Frequently Asked Questions

In the coming months, Parents will be receiving their child's PARCC assessment score reports from their local school district. These new reports look different, and have a lot more information than the reports from New Jersey's previous assessments NJASK and HSPA. Here are some sample parent reports and a guide explaining the information on the reports, so parents can familiarize themselves with their child's new reports:

PARCC Assessment Score Reports

Toms River Regional Schools PARCC testing window is April 16 - May 25, 2018.

Elementary Schedule

Intermediate Schedule

High School Schedule

PARCC is designed to assess mastery of the Common Core State Standards, which have replaced the NJ Core Curriculum Content Standards in ELA and Math over the past several years, students have become versed in the learning shifts that have resulted. The district has made a commitment to improve its educational technology to prepare students for future careers and higher education, which has helped students become familiar with reading text and solving problems on computers.

The PARCC assessment is made up of:


The state summative English language arts/literacy tests are available in Grades 3-8 and high school. Students read and analyze passages from real texts - fiction and non-fiction - and sometimes watch video or listen to audio. They write, using what they've learned from the passages and multi-media to support their arguments. These skills are critically important for students in college and in the workplace. In the past, students have typically been asked to write only once in each grade span - in elementary, middle, and high school. PARCC measures writing at every grade because it is key to showing readiness for the next academic work, and in high school, readiness for college and career.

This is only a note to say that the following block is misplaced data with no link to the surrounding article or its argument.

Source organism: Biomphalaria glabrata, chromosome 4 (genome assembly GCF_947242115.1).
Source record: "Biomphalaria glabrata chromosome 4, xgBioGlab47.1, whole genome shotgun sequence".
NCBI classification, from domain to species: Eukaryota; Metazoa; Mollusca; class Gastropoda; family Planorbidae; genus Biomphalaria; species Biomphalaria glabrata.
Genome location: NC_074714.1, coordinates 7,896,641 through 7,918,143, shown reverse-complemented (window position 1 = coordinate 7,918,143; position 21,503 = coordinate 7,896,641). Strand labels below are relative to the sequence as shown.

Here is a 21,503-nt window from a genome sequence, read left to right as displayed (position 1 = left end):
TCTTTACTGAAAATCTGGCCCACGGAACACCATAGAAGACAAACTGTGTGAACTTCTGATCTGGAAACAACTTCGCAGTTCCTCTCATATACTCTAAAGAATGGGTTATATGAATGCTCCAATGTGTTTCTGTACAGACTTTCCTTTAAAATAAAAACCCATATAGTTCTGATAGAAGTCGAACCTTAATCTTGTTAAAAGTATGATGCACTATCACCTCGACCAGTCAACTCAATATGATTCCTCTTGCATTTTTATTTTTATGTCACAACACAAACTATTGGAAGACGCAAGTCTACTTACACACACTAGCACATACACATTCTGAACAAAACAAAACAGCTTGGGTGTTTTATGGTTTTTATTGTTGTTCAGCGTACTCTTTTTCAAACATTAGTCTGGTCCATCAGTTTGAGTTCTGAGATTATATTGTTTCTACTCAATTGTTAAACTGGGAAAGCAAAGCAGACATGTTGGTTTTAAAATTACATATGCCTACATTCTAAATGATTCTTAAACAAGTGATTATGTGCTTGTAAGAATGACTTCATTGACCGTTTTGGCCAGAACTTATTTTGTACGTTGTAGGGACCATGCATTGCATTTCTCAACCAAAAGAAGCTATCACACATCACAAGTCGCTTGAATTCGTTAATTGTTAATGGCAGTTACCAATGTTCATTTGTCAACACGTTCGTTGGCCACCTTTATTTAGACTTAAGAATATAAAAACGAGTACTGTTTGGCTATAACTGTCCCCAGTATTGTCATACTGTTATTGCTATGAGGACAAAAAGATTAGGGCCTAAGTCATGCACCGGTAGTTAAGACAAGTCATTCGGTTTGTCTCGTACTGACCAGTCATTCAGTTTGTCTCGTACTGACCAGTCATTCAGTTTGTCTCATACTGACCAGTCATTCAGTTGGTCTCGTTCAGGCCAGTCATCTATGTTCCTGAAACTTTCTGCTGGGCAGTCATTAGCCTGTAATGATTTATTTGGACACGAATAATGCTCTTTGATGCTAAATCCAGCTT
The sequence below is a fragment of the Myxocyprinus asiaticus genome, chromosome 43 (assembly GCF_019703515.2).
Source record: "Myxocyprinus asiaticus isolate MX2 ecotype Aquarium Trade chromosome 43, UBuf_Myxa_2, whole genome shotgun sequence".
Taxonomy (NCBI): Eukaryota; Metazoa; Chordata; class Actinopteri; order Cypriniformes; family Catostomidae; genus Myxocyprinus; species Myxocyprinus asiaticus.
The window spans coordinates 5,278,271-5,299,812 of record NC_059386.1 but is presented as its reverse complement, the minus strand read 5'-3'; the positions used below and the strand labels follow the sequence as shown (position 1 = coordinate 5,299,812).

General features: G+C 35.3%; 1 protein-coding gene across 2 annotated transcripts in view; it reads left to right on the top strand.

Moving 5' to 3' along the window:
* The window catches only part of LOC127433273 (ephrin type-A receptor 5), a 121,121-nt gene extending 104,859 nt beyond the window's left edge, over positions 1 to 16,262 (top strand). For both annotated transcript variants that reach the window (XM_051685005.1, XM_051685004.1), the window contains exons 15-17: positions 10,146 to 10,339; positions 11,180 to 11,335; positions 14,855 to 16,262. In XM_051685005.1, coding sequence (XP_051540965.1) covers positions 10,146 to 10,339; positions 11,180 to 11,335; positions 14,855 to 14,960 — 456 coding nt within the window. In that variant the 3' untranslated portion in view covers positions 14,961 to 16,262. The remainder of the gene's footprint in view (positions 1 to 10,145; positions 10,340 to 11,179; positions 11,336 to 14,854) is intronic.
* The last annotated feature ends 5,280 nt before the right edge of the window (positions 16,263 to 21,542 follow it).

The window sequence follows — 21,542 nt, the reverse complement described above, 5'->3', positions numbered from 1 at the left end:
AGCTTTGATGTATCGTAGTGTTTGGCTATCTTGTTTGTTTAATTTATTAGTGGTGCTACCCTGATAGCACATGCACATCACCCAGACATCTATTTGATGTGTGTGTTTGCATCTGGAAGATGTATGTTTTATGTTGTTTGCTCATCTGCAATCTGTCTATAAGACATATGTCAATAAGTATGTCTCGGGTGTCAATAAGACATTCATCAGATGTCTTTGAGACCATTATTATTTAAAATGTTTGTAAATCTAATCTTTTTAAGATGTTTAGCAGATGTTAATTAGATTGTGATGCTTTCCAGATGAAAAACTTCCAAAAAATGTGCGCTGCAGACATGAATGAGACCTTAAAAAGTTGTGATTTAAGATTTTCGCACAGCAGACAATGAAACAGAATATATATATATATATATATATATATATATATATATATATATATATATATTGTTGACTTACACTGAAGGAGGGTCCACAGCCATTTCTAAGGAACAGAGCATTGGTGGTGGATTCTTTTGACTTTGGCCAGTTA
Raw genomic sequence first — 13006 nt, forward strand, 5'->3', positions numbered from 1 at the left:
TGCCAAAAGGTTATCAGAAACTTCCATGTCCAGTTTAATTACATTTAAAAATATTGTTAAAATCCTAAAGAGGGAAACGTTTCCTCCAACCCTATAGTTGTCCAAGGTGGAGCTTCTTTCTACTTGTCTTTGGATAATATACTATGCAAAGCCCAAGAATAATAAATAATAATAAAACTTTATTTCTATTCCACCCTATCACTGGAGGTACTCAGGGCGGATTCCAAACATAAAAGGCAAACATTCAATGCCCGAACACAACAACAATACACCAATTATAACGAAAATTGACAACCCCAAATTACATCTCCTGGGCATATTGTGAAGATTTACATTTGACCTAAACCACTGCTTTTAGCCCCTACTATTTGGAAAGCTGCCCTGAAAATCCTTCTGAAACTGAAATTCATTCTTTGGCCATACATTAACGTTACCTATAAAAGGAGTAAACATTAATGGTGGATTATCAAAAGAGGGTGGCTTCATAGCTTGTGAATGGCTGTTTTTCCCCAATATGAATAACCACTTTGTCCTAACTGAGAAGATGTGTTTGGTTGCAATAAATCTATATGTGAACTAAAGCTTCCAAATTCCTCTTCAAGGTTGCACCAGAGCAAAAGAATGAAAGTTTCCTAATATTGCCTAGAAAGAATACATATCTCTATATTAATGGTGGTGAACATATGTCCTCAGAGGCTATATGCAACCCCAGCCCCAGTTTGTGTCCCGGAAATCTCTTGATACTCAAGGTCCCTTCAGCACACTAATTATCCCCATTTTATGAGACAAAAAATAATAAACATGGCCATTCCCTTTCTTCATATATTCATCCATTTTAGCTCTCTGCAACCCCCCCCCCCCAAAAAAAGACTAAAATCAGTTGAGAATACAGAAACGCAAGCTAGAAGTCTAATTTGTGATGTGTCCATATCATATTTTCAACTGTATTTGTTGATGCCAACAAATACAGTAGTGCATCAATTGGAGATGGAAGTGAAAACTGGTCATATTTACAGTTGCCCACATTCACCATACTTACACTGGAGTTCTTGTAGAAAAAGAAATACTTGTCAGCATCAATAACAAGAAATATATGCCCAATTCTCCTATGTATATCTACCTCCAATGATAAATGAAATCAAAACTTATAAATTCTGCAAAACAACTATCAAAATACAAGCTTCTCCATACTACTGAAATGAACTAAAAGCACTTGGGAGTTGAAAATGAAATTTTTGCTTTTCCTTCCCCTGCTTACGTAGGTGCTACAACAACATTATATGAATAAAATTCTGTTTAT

The annual summative math tests are available in Grades 3-8 and high school. Students solve multi-step math problems that require reasoning and address real-world situations. This requires students to reason mathematically, make sense of quantities and their relationships to solve real-world problems, and show their understanding. Many previous assessments focused mostly on rote procedure only. Testing Unit Times for PARCC Assessments Because the assessments are online, students will use a set of basic computer skills, including keyboarding, drag and drop, and highlighting. These are skills that students are familiar with from technology and media instruction, and many higher level academic exams, including the GRE and Miller Analogies, have been computerized for many years (the SAT and ACT are currently piloting online versions).

Because the assessments are online, students will use a set of basic computer skills, including keyboarding, drag and drop, and highlighting. These are skills that students are familiar with from technology and media instruction, and many higher level academic exams, including the GRE and Miller Analogies, have been computerized for many years (the SAT and ACT are currently piloting online versions).

View Sample Assessments